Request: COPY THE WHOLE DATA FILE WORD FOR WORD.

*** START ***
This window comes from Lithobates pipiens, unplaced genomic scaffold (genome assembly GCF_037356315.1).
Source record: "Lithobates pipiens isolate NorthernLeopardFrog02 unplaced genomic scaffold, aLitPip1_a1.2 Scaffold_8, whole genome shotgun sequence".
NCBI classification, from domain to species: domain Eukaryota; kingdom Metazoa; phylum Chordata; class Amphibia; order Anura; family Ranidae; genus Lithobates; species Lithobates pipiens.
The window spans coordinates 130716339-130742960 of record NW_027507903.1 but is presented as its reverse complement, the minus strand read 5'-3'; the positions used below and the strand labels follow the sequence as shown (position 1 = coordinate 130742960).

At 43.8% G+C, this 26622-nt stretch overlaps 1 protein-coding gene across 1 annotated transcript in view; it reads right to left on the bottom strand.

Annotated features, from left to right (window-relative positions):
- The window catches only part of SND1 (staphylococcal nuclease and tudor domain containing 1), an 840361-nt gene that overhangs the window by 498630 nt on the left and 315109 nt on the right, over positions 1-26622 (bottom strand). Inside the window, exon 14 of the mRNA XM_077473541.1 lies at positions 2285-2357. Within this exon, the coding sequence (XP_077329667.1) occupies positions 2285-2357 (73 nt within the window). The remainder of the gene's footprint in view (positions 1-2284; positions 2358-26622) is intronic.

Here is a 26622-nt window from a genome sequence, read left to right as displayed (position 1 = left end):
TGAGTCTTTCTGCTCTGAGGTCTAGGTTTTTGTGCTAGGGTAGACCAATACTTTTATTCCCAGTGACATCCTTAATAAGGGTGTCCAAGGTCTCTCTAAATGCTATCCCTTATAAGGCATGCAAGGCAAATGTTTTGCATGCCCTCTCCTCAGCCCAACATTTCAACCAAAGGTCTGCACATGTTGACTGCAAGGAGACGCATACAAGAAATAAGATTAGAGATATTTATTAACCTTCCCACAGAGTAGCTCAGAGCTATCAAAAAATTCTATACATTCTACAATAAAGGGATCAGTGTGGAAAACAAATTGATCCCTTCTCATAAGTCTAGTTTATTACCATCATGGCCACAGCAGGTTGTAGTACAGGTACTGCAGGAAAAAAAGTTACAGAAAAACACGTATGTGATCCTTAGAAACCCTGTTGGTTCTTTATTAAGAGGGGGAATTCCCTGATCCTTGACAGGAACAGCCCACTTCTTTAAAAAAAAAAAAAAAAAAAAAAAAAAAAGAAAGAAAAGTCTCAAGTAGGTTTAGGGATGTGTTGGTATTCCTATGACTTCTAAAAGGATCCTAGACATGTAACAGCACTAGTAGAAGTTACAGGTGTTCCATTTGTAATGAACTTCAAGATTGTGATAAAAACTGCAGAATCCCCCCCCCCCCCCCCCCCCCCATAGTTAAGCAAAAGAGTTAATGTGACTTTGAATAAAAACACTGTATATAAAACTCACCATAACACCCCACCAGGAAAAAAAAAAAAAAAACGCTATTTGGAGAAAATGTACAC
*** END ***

This window comes from Lithobates pipiens, unplaced genomic scaffold (genome assembly GCF_037356315.1).
Source record: "Lithobates pipiens isolate NorthernLeopardFrog02 unplaced genomic scaffold, aLitPip1_a1.2 Scaffold_8, whole genome shotgun sequence".
NCBI classification, from domain to species: domain Eukaryota; kingdom Metazoa; phylum Chordata; class Amphibia; order Anura; family Ranidae; genus Lithobates; species Lithobates pipiens.
The window spans coordinates 130716339-130742960 of record NW_027507903.1 but is presented as its reverse complement, the minus strand read 5'-3'; the positions used below and the strand labels follow the sequence as shown (position 1 = coordinate 130742960).

At 43.8% G+C, this 26622-nt stretch overlaps 1 protein-coding gene across 1 annotated transcript in view; it reads right to left on the bottom strand.

Annotated features, from left to right (window-relative positions):
- The window catches only part of SND1 (staphylococcal nuclease and tudor domain containing 1), an 840361-nt gene that overhangs the window by 498630 nt on the left and 315109 nt on the right, over positions 1-26622 (bottom strand). Inside the window, exon 14 of the mRNA XM_077473541.1 lies at positions 2285-2357. Within this exon, the coding sequence (XP_077329667.1) occupies positions 2285-2357 (73 nt within the window). The remainder of the gene's footprint in view (positions 1-2284; positions 2358-26622) is intronic.

Here is a 26622-nt window from a genome sequence, read left to right as displayed (position 1 = left end):
TGAGTCTTTCTGCTCTGAGGTCTAGGTTTTTGTGCTAGGGTAGACCAATACTTTTATTCCCAGTGACATCCTTAATAAGGGTGTCCAAGGTCTCTCTAAATGCTATCCCTTATAAGGCATGCAAGGCAAATGTTTTGCATGCCCTCTCCTCAGCCCAACATTTCAACCAAAGGTCTGCACATGTTGACTGCAAGGAGACGCATACAAGAAATAAGATTAGAGATATTTATTAACCTTCCCACAGAGTAGCTCAGAGCTATCAAAAAATTCTATACATTCTACAATAAAGGGATCAGTGTGGAAAACAAATTGATCCCTTCTCATAAGTCTAGTTTATTACCATCATGGCCACAGCAGGTTGTAGTACAGGTACTGCAGGAAAAAAAGTTACAGAAAAACACGTATGTGATCCTTAGAAACCCTGTTGGTTCTTTATTAAGAGGGGGAATTCCCTGATCCTTGACAGGAACAGCCCACTTCTTTAAAAAAAAAAAAAAAAAAAAAAAAAAAAGAAAGAAAAGTCTCAAGTAGGTTTAGGGATGTGTTGGTATTCCTATGACTTCTAAAAGGATCCTAGACATGTAACAGCACTAGTAGAAGTTACAGGTGTTCCATTTGTAATGAACTTCAAGATTGTGATAAAAACTGCAGAATCCCCCCCCCCCCCCCCCCCCCCATAGTTAAGCAAAAGAGTTAATGTGACTTTGAATAAAAACACTGTATATAAAACTCACCATAACACCCCACCAGGAAAAAAAAAAAAAAAACGCTATTTGGAGAAAATGTACAC